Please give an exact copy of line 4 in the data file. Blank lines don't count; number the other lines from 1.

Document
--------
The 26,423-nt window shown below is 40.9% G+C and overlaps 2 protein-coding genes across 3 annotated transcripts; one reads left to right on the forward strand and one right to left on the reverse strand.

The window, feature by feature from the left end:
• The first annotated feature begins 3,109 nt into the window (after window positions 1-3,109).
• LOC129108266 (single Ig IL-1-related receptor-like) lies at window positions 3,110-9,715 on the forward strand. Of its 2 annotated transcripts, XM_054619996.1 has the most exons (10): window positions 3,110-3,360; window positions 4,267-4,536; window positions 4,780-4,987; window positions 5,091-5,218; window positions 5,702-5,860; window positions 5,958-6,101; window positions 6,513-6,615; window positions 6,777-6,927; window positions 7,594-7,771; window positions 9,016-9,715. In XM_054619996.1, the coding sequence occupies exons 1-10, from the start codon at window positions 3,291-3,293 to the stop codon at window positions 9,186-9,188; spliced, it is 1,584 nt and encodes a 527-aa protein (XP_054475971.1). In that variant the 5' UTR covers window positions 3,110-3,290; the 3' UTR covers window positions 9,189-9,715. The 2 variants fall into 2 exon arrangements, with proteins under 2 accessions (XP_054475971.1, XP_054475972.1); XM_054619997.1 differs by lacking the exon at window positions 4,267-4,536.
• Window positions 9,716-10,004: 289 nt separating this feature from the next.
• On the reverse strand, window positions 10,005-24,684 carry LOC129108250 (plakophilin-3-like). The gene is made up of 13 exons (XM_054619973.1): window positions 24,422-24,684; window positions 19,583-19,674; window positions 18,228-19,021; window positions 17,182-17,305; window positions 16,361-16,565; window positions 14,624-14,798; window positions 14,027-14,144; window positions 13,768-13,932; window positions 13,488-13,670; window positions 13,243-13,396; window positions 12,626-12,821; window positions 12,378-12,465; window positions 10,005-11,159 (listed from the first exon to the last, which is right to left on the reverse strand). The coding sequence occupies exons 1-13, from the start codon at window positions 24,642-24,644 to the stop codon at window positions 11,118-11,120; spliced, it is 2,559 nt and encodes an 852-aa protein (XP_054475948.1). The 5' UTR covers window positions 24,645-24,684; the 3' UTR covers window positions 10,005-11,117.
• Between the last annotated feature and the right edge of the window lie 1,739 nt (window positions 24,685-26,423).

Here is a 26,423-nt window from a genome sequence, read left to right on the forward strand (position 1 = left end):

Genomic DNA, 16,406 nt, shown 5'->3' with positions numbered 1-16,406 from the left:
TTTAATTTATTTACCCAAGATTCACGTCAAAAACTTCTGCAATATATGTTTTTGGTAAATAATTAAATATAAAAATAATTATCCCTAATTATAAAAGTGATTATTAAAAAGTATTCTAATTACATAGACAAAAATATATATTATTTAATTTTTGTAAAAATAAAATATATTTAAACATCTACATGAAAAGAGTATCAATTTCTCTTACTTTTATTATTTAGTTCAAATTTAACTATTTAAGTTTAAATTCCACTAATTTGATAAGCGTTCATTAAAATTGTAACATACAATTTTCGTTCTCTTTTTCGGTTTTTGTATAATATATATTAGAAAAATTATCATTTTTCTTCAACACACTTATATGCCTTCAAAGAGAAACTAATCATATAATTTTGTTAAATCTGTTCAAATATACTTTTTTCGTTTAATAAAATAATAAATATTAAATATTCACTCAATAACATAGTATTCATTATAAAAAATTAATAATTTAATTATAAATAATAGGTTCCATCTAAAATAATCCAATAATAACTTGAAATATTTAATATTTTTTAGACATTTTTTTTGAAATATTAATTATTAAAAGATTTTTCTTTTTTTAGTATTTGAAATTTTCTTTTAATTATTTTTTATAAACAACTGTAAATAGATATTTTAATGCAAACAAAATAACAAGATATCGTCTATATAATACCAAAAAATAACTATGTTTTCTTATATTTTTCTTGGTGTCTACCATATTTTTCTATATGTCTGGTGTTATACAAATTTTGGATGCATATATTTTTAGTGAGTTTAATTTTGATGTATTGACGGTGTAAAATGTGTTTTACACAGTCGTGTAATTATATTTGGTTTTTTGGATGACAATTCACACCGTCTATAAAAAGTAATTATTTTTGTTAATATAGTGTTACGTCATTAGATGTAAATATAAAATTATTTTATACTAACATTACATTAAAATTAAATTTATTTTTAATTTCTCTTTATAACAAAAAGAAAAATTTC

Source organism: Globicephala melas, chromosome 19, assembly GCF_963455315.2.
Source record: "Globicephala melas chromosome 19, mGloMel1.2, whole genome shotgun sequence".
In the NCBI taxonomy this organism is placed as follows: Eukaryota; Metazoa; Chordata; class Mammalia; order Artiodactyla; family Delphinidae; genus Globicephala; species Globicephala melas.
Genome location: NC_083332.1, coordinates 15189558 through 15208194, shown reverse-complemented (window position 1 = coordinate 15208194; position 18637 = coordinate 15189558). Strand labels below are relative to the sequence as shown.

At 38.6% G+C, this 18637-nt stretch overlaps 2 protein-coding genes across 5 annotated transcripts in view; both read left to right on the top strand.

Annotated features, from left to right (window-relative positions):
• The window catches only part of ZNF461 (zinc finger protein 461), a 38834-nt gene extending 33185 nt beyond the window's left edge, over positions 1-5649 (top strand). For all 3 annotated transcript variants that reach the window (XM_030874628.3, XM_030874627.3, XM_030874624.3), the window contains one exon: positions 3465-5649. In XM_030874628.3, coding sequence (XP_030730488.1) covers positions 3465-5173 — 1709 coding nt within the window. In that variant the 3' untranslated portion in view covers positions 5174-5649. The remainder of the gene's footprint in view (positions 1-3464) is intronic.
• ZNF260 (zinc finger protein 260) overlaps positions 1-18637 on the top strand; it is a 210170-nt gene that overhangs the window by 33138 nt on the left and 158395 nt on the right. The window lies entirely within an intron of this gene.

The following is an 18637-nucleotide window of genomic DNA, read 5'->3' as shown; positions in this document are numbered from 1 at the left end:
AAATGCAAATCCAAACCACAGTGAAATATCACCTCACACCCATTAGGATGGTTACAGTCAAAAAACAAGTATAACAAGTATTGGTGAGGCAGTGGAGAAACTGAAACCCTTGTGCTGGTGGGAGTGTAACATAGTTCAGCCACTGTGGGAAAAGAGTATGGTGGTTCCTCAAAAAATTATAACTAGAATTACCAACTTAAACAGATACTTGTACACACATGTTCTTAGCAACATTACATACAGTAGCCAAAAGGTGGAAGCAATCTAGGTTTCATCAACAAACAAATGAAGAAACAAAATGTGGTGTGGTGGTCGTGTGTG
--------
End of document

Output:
• LOC129108266 (single Ig IL-1-related receptor-like) lies at window positions 3,110-9,715 on the forward strand. Of its 2 annotated transcripts, XM_054619996.1 has the most exons (10): window positions 3,110-3,360; window positions 4,267-4,536; window positions 4,780-4,987; window positions 5,091-5,218; window positions 5,702-5,860; window positions 5,958-6,101; window positions 6,513-6,615; window positions 6,777-6,927; window positions 7,594-7,771; window positions 9,016-9,715. In XM_054619996.1, the coding sequence occupies exons 1-10, from the start codon at window positions 3,291-3,293 to the stop codon at window positions 9,186-9,188; spliced, it is 1,584 nt and encodes a 527-aa protein (XP_054475971.1). In that variant the 5' UTR covers window positions 3,110-3,290; the 3' UTR covers window positions 9,189-9,715. The 2 variants fall into 2 exon arrangements, with proteins under 2 accessions (XP_054475971.1, XP_054475972.1); XM_054619997.1 differs by lacking the exon at window positions 4,267-4,536.